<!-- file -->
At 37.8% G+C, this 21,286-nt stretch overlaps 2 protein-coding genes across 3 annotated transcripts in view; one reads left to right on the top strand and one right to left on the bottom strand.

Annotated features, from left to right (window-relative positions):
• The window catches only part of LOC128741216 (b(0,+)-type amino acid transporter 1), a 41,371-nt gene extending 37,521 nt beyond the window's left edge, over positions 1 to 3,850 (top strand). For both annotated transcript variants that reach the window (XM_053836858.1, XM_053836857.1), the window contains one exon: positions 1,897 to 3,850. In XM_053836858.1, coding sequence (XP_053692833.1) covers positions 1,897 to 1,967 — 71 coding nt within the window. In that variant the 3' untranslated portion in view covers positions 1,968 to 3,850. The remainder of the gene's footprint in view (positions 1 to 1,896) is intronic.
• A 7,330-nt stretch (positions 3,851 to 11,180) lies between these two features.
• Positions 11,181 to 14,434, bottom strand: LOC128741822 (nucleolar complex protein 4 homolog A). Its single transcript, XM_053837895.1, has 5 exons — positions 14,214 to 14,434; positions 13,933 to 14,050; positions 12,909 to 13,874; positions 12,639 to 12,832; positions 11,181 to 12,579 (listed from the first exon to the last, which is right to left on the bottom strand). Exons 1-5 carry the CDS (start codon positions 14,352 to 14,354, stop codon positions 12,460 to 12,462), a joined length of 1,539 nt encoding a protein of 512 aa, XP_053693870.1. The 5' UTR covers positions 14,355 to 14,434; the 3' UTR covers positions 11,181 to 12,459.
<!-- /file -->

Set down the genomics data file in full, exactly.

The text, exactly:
At 37.8% G+C, this 21,286-nt stretch overlaps 2 protein-coding genes across 3 annotated transcripts in view; one reads left to right on the top strand and one right to left on the bottom strand.

Annotated features, from left to right (window-relative positions):
• The window catches only part of LOC128741216 (b(0,+)-type amino acid transporter 1), a 41,371-nt gene extending 37,521 nt beyond the window's left edge, over positions 1 to 3,850 (top strand). For both annotated transcript variants that reach the window (XM_053836858.1, XM_053836857.1), the window contains one exon: positions 1,897 to 3,850. In XM_053836858.1, coding sequence (XP_053692833.1) covers positions 1,897 to 1,967 — 71 coding nt within the window. In that variant the 3' untranslated portion in view covers positions 1,968 to 3,850. The remainder of the gene's footprint in view (positions 1 to 1,896) is intronic.
• A 7,330-nt stretch (positions 3,851 to 11,180) lies between these two features.
• Positions 11,181 to 14,434, bottom strand: LOC128741822 (nucleolar complex protein 4 homolog A). Its single transcript, XM_053837895.1, has 5 exons — positions 14,214 to 14,434; positions 13,933 to 14,050; positions 12,909 to 13,874; positions 12,639 to 12,832; positions 11,181 to 12,579 (listed from the first exon to the last, which is right to left on the bottom strand). Exons 1-5 carry the CDS (start codon positions 14,352 to 14,354, stop codon positions 12,460 to 12,462), a joined length of 1,539 nt encoding a protein of 512 aa, XP_053693870.1. The 5' UTR covers positions 14,355 to 14,434; the 3' UTR covers positions 11,181 to 12,459.